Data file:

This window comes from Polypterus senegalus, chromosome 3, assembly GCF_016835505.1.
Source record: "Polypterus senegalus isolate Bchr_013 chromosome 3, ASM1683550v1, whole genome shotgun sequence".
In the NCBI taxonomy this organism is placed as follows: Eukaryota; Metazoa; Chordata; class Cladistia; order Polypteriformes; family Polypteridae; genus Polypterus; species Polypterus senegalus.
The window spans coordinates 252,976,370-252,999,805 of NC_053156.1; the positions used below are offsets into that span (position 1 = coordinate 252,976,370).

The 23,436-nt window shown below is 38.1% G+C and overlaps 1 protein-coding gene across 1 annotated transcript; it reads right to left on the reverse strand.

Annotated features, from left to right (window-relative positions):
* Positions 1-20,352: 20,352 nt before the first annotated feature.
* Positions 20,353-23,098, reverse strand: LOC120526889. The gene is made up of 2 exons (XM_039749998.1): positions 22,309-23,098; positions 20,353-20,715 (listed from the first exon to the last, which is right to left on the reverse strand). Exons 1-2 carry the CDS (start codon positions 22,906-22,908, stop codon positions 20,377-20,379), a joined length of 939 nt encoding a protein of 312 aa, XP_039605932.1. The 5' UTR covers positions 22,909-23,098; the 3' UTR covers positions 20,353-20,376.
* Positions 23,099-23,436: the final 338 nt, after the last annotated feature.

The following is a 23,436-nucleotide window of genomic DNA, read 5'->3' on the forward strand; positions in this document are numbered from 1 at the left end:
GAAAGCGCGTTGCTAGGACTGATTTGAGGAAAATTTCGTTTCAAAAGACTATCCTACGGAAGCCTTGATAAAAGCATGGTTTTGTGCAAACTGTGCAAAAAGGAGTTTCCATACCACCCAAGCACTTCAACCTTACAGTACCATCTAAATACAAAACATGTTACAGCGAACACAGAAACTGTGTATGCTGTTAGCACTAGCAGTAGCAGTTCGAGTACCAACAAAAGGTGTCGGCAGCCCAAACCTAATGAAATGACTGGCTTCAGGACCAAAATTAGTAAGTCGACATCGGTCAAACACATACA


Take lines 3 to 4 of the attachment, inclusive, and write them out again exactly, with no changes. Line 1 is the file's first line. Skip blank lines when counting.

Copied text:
In the NCBI taxonomy this organism is placed as follows: Eukaryota; Metazoa; Chordata; class Cladistia; order Polypteriformes; family Polypteridae; genus Polypterus; species Polypterus senegalus.
The window spans coordinates 252,976,370-252,999,805 of NC_053156.1; the positions used below are offsets into that span (position 1 = coordinate 252,976,370).